Leadership Engagement Bootcamp: Exercise 4: Convene a Diverse Team
Assembling a team for a quality improvement (QI) initiative is a lot like finding players for a game of kickball on the playground – there needs to be a diverse set of skills to fill key positions and ensure success. And building a well-rounded team can go a long way towards earning engagement from senior leaders.
Team members with diverse and unique perspectives, skills and backgrounds can help support the success of a QI initiative. The varied team members can lend voice to the intended effects change would have, whether they’re the ones who are creating and testing the solutions or the ones who would benefit from them.
“An array of voices helps contextualize why change is necessary,” says NICHQ Director of Programs Meghan Johnson, MSc. “Diverse voices provide leverage for getting leadership buy-in. They show that an initiative isn’t change for the sake of change and that it would support a large group of stakeholders and constituents,” says Johnson.
Who should be part of a QI team? These are some key people who should be considered:
- Front-line Staff – The stakeholders whose processes and procedures will change as the result of QI can demonstrate pain points in systems for senior leaders. Having these staff members contribute to an initiative shows that there is desire to evolve current practices.
- Cross-Disciplinary Contributors – Because every QI initiative is unique, experts should be included to steer the overall work and ensure that it maintains its course. Data analysts, healthcare specialists and improvement advisors can work with other stakeholders and empower them to create long-term change.
- Families – Family engagement is crucial to improving any aspect of children’s health systems, whether it’s in one community or the entire country. Hearing directly from families about the challenges they face can guide teams towards identifying areas for improvement and strategies that could benefit every family. Using QI on the family level can help enact real change.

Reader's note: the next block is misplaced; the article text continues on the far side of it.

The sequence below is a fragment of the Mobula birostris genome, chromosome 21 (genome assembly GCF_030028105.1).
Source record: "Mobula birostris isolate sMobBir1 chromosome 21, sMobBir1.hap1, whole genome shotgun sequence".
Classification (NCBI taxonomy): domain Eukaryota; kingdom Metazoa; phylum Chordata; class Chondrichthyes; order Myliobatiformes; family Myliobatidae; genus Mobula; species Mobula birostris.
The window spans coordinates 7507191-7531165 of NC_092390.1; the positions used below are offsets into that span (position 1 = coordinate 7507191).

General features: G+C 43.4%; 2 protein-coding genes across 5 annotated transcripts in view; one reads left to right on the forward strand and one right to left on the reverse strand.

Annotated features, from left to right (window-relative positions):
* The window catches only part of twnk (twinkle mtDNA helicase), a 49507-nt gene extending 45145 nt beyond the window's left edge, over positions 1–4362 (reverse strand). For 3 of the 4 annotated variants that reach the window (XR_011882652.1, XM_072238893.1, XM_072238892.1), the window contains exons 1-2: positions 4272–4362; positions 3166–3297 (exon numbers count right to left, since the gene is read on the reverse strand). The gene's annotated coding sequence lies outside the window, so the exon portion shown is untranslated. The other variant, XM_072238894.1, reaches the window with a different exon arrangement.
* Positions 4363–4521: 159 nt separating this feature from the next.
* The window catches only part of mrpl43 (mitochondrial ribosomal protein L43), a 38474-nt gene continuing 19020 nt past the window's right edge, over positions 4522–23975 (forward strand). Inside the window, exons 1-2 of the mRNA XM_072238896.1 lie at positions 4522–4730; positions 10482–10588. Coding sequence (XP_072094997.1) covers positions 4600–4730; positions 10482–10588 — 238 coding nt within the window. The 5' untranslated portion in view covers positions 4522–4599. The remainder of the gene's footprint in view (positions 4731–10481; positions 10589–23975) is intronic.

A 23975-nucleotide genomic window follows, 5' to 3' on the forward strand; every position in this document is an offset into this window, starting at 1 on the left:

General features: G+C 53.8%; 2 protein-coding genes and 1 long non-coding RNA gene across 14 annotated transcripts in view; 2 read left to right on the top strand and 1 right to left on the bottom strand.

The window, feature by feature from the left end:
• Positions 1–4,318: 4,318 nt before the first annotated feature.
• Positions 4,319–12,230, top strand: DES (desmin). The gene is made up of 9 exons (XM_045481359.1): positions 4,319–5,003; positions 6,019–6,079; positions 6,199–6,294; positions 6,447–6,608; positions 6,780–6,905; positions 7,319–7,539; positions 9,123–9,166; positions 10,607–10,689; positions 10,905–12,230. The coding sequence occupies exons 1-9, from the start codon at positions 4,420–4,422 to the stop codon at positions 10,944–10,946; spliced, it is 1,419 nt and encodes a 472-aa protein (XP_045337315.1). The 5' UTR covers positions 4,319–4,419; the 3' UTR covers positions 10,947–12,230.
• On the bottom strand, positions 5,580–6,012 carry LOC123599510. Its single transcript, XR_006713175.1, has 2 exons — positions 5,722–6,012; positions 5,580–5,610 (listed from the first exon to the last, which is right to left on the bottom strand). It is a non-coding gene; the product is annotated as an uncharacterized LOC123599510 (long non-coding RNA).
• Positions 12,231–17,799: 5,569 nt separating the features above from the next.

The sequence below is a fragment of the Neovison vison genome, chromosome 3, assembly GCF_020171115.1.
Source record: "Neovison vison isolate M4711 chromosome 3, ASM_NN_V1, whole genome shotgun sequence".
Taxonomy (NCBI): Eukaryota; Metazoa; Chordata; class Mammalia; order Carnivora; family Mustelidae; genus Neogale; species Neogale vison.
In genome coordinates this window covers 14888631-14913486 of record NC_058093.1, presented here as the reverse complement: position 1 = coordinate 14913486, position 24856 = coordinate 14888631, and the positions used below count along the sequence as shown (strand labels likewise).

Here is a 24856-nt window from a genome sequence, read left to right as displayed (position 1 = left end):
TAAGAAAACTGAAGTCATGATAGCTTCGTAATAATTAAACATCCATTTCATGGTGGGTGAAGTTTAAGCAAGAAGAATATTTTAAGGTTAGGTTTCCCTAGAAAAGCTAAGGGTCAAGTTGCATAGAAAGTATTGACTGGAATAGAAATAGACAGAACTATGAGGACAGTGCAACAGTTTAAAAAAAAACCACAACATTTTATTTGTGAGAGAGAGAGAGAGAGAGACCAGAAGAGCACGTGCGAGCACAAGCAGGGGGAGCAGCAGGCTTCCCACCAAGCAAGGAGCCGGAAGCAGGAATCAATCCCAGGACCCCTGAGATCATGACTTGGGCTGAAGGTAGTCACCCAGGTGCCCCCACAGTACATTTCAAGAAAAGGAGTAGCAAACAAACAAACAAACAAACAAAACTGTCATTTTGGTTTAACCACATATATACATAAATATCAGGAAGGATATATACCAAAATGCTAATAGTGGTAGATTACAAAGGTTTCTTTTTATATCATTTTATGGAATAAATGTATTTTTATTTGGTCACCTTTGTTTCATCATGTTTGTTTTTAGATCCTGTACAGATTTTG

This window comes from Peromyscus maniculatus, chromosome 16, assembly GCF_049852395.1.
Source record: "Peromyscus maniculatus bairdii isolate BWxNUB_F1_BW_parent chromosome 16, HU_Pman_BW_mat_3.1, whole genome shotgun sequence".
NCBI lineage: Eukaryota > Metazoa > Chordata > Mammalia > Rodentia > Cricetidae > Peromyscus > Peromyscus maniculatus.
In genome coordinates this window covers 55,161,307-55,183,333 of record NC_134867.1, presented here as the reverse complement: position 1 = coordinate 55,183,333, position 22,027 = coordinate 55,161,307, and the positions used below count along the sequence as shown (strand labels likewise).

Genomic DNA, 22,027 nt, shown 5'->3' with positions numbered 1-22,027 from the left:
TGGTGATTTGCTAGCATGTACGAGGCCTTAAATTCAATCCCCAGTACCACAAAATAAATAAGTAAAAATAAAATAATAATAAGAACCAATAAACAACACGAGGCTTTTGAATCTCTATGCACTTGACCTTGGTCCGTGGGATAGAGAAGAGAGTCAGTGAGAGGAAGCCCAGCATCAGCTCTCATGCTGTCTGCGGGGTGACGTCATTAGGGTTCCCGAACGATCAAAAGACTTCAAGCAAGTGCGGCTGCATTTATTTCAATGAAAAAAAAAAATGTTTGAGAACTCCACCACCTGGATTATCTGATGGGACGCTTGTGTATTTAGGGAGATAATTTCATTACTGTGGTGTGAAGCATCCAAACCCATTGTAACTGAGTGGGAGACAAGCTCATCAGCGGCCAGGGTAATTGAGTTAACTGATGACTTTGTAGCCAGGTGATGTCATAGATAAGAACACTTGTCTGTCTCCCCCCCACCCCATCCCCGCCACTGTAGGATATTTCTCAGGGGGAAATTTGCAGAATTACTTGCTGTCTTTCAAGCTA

Ultimately, QI is always a collaborative effort, and earning leadership engagement is one as well. Forming your team and bringing in contributors from every level shows senior leaders that the initiative already has support.
Scan of Early Childhood Developmental Screening Strategies Reveal Varied Approach
A new issue brief from NICHQ and the Association of Maternal & Child Health Programs (AMCHP) provides insight into the Title V Maternal and Child Health Block Grant developmental screening activities across the country.
Using Simulation Modeling Technology to Make a Case for Change
Imagine you had multiple best practices for reducing cesarean sections (c-section) rates in your state but wanted to know which would have the most impact and all you had to do was push a few buttons to find out. That is exactly what a simulation model is doing in the state of New Jersey.
Data Drives Vermont’s Focus on Infant Mortality Reduction
At 4.4 percent, Vermont has one of the lowest infant mortality rates in the country, but, the Vermont Department of Health (VDH) knows there is always room for improvement. As a part of the NICHQ-led Collaborative Improvement and Innovation Network to Reduce Infant Mortality (Infant Mortality CoIIN), NICHQ helped VDH use data to drive discussions and make decisions about where to prioritize its work: smoking cessation and safe sleep awareness.
New Framework to Curb Births of Babies Born Dependent to Drugs
There is little consensus about the best way to diagnose and treat opioid addiction in women and infants. As part of the NICHQ-led Collaborative Improvement and Innovation Network to Reduce Infant Mortality (Infant Mortality CoIIN), ASTHO is releasing a Neonatal Abstinence Syndrome Framework to support stakeholder discussions at the state level to better understand how collective efforts can prevent in-utero opioid exposure and impact the incidence of NAS.
Stumping Out Prenatal Smoking in West Virginia
Tobacco use during pregnancy increases the rate of stillbirth, preterm birth, birth defects, low birth weight and infant mortality. Despite this information, some states have consistently high rates of women who smoke while pregnant. Read how West Virginia succeeded in addressing this challenge as part of the NICHQ-led Infant Mortality CoIIN.
Creating Better Advocates for Sickle Cell Disease Care
Quality improvement in public health means working through every sector and influence that affects how people live. At the highest level, this includes the rules and laws where people live. Read how Missouri is creating better care for individuals with sickle cell disease by working with the state government to make change.